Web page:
In 2009, a French team showed that mutations or deletions in PCDH19, located on chromosome X, lead to a severe epilepsy that resembled Dravet syndrome.
Mutations in PCDH19 mainly affect females who have a normal and a mutated copy of the gene, whereas males who only have one copy of the mutated gene are unaffected. For this reason, the epilepsy related to PCDH19 mutations was first described in 2008 as Epilepsy in Females with Mental Retardation (EFMR) by an Australian team.
The PCDH19 gene encodes a transmembrane protein called Protocadherin 19. This protein is probably involved in cell adhesion and the establishment of synaptic connections during brain development, although this has not yet been demonstrated.
PCDH19 mutations follow an unusual X-linked inheritance mode.
For diseases caused by mutations on the X chromosome, mutated males are usually more affected than mutated females since they only carry one copy of the gene while females carry two copies. For some diseases, only males are affected and females are unaffected (recessive X-linked inheritance).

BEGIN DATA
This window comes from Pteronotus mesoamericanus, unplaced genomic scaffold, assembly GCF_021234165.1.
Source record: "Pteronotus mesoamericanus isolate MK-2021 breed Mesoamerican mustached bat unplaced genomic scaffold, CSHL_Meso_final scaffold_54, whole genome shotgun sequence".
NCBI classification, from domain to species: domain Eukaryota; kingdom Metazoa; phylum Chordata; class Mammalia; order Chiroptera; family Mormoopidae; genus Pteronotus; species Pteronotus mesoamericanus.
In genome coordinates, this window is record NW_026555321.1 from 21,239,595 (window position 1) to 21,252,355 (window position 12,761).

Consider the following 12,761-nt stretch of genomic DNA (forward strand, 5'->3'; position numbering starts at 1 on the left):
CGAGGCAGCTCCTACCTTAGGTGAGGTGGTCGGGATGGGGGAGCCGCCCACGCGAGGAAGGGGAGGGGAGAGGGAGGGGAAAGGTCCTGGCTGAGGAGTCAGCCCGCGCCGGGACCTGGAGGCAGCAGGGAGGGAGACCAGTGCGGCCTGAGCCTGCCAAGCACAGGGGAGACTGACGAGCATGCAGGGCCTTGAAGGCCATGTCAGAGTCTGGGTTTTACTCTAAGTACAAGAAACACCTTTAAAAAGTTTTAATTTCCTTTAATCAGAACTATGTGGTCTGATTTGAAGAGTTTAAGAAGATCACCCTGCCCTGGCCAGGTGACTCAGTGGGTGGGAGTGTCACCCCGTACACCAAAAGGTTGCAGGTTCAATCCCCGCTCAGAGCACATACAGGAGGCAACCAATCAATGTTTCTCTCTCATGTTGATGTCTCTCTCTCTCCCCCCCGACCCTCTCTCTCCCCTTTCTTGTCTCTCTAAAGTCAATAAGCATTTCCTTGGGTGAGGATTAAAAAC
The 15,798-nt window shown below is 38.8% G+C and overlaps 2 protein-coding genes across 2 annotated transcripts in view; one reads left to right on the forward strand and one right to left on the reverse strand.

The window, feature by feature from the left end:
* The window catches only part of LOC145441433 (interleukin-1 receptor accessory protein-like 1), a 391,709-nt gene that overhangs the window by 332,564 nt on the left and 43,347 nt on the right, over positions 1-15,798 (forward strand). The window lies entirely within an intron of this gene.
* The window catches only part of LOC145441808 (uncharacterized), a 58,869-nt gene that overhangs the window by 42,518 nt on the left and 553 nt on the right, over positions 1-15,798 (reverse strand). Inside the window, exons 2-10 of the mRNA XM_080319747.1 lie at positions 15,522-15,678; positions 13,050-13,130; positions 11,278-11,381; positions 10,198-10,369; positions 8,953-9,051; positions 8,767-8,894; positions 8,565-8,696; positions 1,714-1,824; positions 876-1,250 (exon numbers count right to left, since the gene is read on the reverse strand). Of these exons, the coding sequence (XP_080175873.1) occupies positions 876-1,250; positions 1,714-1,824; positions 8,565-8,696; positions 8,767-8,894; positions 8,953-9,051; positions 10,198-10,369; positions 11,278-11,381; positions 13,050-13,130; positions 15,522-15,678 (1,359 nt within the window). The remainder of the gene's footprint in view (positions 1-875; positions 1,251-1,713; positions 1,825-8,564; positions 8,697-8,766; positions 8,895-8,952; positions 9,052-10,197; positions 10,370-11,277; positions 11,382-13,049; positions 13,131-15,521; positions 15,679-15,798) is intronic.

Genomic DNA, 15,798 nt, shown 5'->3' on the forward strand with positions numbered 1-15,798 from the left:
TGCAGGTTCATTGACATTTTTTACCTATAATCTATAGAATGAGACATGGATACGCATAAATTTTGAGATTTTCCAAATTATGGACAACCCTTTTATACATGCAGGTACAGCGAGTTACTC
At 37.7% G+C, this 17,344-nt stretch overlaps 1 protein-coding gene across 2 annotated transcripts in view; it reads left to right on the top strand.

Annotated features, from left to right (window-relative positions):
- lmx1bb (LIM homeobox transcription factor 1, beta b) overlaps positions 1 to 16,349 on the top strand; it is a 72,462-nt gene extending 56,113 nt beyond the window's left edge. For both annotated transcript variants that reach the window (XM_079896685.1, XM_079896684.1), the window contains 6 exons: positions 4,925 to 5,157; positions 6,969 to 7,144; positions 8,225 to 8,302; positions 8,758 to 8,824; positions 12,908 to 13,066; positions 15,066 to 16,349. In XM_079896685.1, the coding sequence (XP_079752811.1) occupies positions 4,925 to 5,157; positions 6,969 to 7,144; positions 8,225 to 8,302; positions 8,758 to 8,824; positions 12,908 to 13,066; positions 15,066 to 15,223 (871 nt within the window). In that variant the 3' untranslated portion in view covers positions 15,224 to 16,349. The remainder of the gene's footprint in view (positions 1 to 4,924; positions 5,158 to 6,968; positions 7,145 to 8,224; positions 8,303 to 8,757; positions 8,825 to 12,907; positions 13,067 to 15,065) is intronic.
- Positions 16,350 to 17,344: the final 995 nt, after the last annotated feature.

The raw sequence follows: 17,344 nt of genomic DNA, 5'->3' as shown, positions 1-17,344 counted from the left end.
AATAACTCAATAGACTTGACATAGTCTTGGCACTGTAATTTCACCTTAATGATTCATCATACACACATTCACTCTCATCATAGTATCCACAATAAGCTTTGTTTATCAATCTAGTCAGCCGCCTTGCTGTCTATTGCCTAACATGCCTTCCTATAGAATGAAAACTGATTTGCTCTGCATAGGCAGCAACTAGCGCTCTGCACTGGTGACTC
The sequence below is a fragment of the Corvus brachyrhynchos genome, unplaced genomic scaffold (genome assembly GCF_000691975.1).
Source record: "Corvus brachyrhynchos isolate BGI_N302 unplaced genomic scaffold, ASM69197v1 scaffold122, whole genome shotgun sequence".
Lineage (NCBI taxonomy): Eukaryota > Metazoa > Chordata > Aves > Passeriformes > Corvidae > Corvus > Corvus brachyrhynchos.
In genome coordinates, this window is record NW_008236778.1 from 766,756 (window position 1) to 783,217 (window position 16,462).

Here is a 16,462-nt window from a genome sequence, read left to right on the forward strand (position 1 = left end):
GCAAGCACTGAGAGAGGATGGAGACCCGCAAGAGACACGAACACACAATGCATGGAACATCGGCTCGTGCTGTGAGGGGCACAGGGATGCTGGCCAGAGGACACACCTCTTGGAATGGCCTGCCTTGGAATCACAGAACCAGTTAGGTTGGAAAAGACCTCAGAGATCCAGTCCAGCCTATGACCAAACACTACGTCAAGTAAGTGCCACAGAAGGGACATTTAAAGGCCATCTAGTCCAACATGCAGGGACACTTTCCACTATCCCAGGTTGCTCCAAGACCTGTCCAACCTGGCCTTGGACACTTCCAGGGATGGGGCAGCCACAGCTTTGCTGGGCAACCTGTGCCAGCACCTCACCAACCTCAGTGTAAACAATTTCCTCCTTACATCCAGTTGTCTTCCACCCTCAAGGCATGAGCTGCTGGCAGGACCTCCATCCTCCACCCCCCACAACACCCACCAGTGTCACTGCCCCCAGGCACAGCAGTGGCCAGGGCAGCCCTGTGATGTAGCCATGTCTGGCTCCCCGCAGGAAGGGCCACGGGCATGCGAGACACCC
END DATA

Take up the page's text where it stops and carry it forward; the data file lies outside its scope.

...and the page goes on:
The expression mode of PCDH19 related disease is different:
Males carrying the mutation are usually unaffected (or asymptomatic).
Females carrying one normal and one mutated X chromosome are affected.
Example of pedigree with several family members affected with PCDH19-related epilepsy
Characteristics of the unusual inheritance associated with PCDH19-related epilepsy
It is important to keep in mind that a little girl affected by a PCDH19-related Dravet syndrome may have inherited it through an asymptomatic father, but it can also be a de novo mutation.
Examples of family with a girl affected with PCDH19-related epilepsy
Males carrying a PCDH19 mutation in a mosaic state can also be affected like mutated girls, although such cases are probably rare.